The student body of academic institutions for higher learning is becoming more and more diverse in culture and social groups through the past generations (Koester & Lustig, 1991; Powell & Collier, 1990). Therefore, educators must bear in mind this diversity factor and modify teaching procedures accordingly. I am a Korean intending to effectively teach piano lessons to high school students. I should be able to help my students appreciate the piano, play the piano excellently and make them become highly literate in music.
In a paper presented at the Central States Communication Association Convention in Oklahoma City in 1994, Goulden suggests that the primary goal of academicians and educators in facing cultural diversity should be to “provide an opportunity for learning that is beneficial for students (1994 5). This primary goal is supported by more straightforward objectives. Goulden also states that the students must be prepared for life after graduation (1994 5).
Therefore, the end goal should be to help the students, however diverse their cultures are, to stand proud for his culture and for what he has learned. As a piano teacher, I think that aside from teaching my students to simply play the piano, I must also impart on them the value of cultural pride, as well as the importance of understanding people on other cultures that will also be part of their audience in playing the piano. Even as music is considered a universal language, it will help my students to play with passion to be able to transcend cultural differences.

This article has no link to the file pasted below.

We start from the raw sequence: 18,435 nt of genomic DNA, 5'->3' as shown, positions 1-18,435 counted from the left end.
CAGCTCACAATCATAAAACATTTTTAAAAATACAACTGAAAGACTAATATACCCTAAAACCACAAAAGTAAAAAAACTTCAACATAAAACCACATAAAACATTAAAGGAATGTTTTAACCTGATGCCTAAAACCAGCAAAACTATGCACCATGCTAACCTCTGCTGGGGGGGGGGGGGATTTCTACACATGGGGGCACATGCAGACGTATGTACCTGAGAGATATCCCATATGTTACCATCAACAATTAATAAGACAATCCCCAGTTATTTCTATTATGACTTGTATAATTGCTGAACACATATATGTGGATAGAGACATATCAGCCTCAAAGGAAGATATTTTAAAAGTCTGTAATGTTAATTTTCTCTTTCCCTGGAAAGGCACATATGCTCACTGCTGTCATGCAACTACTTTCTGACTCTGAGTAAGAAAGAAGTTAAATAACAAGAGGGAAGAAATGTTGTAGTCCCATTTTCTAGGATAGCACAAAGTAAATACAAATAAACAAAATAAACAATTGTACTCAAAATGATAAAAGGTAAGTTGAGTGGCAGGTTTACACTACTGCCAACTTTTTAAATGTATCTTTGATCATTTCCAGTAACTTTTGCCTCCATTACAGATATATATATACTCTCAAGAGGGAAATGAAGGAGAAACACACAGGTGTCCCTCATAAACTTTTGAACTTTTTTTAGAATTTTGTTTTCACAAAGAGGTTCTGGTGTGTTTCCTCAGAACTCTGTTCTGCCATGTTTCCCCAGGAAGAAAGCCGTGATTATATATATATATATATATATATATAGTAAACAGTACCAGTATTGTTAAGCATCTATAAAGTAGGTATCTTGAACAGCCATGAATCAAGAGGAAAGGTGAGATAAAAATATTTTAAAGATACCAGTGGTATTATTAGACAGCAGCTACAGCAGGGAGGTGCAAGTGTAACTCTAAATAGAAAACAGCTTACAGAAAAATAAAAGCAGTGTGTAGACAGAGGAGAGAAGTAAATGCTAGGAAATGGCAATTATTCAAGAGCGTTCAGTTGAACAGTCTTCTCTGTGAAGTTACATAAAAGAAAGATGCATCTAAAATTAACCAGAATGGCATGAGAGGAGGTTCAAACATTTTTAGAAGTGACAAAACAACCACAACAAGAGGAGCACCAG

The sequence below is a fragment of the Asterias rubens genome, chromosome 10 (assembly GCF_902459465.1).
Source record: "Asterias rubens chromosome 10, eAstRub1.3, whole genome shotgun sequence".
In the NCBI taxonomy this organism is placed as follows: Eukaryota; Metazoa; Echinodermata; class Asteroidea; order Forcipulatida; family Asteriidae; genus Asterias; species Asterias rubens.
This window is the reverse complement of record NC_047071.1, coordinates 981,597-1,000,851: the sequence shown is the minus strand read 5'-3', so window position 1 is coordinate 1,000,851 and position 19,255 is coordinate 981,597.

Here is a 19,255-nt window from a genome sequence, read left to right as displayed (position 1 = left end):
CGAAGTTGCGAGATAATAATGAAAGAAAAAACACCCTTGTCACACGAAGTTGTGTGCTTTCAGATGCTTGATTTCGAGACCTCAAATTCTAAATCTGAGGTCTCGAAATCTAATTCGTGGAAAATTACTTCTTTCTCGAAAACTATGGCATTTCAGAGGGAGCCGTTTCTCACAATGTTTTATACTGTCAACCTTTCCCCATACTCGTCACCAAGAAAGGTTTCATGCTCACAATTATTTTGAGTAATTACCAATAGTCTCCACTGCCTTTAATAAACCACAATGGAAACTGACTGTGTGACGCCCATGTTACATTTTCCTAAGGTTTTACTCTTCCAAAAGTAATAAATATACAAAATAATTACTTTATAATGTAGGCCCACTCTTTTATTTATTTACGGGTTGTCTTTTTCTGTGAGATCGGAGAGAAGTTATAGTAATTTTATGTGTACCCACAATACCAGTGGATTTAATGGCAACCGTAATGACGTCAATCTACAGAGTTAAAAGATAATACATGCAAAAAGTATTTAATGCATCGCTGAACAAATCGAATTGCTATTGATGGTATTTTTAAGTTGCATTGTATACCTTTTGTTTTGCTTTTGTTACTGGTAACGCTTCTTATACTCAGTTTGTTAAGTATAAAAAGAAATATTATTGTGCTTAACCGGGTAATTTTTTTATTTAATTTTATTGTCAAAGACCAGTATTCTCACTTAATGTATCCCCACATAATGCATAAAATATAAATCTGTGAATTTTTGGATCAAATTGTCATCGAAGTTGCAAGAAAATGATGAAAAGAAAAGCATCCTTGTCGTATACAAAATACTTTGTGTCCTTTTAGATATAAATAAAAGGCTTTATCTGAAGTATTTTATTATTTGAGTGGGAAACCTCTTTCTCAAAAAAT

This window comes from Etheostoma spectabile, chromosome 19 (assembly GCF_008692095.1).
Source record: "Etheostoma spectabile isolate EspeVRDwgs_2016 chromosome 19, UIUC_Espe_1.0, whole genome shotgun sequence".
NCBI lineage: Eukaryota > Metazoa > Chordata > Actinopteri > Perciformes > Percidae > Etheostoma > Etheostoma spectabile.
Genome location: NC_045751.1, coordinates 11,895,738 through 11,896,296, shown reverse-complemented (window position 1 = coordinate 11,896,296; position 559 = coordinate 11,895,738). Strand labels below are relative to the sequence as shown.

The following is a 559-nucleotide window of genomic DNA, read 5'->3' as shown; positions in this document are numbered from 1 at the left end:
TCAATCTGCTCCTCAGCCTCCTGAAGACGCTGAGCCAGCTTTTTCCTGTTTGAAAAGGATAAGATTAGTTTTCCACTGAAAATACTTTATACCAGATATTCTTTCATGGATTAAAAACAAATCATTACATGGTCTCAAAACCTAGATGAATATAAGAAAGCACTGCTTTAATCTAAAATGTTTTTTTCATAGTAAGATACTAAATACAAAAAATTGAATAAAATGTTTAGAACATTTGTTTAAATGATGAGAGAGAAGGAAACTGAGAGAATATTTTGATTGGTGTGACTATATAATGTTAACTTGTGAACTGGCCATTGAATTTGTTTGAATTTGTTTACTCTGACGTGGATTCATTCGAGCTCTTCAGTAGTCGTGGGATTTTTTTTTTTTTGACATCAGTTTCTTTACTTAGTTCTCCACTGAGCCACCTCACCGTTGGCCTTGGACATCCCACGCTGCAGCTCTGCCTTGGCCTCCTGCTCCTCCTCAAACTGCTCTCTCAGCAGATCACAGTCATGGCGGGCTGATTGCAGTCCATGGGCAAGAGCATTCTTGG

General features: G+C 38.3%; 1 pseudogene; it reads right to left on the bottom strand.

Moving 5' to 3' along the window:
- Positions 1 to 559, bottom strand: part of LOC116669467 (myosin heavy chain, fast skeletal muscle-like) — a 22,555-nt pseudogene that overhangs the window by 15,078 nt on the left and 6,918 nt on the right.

It is my goal as a teacher to help them achieve that level of effectiveness. Of course, in effect, I intend to teach piano lessons to my students to help them achieve high literacy in music. Literacy is a much broader concept than most people think. While others believe that literacy is all about learning to read and write, other academicians believe that literacy means deep understanding of subject matters, such as music. To contrast, literacy is what broadens a person’s world, while illiteracy shrinks it down (Needlman, 2001).
I think a person’s imagination has a lot to do with literacy. For example, if my students could learn to read the notes and play the piano effectively, I will be happy as a teacher. However, if my students will play the piano and experiment with musical notes on their own, then, I will be happier; because it means that I am imparting high litereacy to my students. If my students can use their imagination and deepen their appreciation and interest in music, I will say they are highly literate in music.
As a piano teacher, I think I need to know more than just my students’ level of skills. For instance, I need to know more than just the notes that they can or cannot read, or the music pieces that they can or cannot play. To be able to reach their mind and help them become imaginative, productive and highly literate in music, I must be able to overcome any possible barrier in reaching their mind. I think my students must have fun while learning with me. Culture can be a barrier to literacy, if there is no connection between teachers and students.